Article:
Donegal Township riding center to host Special Olympics
Nickers 'N Neighs Therapeutic Riding Center will host its first Special Olympics equestrian event on April 26 at the center in Acme.
Six equestrian riders from Westmoreland County Special Olympics will recite the Special Olympics oath before they compete in their first competition.
The Special Olympics Equestrian program was established at the center in January, said Kristin Jones, head riding instructor at the facility.
The participating athletes will range in age from 11-22, she said.
They will compete and showcase their equestrian skills in several classes, including dressage, English trail and English equitation, Jones said.
In its maiden year, the event is limited to Nickers N' Neighs students, she said.
But the center plans to continue to grow the event in the future, Jones said.
“Horses have always been a passion of mine since I was 8 years old. Being able to use my knowledge and enhance the lives of my students is a huge reward,” Jones said. “Every day I teach a lesson, and watch my students accomplish a task on a horse that they thought was unreachable.”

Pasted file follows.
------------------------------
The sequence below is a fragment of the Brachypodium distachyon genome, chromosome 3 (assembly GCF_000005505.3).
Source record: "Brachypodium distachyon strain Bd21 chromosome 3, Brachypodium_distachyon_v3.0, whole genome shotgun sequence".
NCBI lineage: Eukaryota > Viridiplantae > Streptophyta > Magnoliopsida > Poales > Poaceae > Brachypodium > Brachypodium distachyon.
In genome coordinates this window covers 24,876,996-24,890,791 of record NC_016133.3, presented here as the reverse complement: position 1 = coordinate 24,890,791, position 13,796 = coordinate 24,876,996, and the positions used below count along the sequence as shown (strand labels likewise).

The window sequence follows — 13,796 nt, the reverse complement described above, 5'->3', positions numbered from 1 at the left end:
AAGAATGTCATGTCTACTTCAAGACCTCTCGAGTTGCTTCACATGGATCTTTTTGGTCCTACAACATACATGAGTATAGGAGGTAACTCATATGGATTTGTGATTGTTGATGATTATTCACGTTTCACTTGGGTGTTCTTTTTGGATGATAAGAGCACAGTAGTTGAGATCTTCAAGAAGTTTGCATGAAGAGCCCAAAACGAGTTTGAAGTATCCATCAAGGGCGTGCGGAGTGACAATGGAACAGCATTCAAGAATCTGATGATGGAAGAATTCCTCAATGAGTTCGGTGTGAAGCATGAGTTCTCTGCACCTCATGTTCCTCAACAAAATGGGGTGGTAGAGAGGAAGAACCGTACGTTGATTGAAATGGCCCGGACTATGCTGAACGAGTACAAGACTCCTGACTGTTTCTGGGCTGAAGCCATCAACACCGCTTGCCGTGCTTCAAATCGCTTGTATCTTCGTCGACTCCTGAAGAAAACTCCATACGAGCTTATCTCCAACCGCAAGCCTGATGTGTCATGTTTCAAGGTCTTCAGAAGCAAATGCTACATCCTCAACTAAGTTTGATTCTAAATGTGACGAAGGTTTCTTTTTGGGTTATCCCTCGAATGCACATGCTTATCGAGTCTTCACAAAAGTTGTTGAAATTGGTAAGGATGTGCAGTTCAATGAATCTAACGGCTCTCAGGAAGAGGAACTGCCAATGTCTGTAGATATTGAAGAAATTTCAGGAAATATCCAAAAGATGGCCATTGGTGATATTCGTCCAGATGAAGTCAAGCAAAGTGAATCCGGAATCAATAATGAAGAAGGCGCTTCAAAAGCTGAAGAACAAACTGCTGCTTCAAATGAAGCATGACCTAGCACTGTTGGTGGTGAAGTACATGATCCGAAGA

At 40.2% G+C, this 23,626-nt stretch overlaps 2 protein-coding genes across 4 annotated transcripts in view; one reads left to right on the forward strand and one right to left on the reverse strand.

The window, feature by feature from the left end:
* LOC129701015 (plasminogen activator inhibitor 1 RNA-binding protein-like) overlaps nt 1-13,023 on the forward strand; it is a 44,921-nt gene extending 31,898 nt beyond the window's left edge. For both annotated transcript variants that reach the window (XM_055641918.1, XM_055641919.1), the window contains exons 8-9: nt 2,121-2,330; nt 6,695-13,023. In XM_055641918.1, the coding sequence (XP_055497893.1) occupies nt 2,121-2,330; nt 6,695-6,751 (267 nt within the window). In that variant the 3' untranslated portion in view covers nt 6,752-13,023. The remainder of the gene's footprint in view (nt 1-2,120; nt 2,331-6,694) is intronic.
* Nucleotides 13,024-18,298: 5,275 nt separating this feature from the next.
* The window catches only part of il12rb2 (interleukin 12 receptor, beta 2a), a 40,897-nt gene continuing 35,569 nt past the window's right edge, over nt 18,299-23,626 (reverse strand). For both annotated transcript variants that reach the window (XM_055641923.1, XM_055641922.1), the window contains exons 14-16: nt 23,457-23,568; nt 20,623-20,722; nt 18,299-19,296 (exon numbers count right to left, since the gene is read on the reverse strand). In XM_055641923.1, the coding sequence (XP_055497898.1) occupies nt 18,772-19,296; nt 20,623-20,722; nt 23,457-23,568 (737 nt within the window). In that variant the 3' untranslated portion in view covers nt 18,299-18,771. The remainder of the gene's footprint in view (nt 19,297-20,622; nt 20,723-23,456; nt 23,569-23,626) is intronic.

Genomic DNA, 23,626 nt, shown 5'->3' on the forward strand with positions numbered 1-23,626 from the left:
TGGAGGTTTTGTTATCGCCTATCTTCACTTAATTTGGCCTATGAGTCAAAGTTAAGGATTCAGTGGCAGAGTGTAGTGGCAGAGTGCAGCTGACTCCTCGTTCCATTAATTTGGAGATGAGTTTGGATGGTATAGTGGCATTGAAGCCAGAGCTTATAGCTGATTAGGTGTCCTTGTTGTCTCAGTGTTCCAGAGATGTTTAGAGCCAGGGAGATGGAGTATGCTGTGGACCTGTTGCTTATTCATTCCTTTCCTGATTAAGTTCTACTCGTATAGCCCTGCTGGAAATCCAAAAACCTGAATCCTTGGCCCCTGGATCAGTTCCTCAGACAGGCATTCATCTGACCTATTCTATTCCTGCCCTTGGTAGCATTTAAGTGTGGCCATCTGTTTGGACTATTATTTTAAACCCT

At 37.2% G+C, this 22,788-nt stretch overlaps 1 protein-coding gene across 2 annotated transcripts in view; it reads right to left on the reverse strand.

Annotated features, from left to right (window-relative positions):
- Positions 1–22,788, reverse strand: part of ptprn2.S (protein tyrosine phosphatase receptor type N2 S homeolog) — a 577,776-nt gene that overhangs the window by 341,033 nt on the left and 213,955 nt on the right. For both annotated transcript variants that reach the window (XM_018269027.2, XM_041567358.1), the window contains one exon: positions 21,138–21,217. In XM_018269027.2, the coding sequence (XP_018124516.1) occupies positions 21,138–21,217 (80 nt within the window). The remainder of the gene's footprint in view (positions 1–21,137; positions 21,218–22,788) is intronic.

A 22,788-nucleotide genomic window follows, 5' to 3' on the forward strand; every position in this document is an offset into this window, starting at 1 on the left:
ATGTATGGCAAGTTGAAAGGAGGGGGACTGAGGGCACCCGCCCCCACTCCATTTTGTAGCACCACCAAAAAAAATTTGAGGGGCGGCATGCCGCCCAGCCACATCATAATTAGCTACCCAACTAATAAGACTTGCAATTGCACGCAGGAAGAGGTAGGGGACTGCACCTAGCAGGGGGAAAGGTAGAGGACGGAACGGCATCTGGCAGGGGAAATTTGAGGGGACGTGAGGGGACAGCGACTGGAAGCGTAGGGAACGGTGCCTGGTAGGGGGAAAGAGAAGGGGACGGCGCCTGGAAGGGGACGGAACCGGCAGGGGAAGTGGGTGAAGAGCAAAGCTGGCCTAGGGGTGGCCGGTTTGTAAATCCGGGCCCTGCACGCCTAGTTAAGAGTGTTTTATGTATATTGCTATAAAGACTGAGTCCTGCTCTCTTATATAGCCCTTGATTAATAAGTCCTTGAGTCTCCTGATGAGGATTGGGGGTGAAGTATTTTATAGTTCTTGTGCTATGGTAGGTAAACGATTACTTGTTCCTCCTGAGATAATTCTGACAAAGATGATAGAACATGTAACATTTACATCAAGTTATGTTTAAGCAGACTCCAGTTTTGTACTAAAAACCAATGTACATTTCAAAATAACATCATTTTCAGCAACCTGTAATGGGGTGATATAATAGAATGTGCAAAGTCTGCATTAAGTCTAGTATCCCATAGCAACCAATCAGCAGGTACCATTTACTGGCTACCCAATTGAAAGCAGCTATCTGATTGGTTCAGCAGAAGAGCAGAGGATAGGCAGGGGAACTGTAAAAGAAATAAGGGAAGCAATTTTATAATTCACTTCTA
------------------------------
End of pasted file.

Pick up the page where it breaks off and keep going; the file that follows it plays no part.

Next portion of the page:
Josh Golembiowski, 16, of Rockwood is a student who will compete in the Special Olympics.
He said he likes to show how he can make Bria, a horse, walk and trot. He also enjoys brushing her, he said.
“I believe being a part of something gives Josh something that he can be proud of and show that he is just like other children,” said Cheryl Golembiowski, Josh's mother.
“Nickers 'N Neighs affords him the opportunity to do that, and be a part of (something) ‘normal,'” she said.
Cheryl Golembiowski also said she wanted her son to be part of the Special Olympics team to show what he has accomplished in his lessons at the center.
Special Olympics coach Ashleigh Eutsey has been working with the competitors and preparing them for the event, she said.
Eutsey enjoys working with the children and families to help them become more independent, she said.
Eutsey joined the coaching team to become more affiliated with the therapeutic riding world, she said. She is also a volunteer at the center in other capacities, she said.
Jones said the benefits to the athletes go beyond the sports and competitions.
They have the opportunity to make new friends, enjoy new experiences, develop confidence and know the pride of accomplishment, she said.
The Special Olympics will begin at 10 a.m. April 26, rain or shine, in the center's indoor arena.
Kelly Vernon is a staff writer with Trib Total Media. She can be reached at 724-547-5722 or firstname.lastname@example.org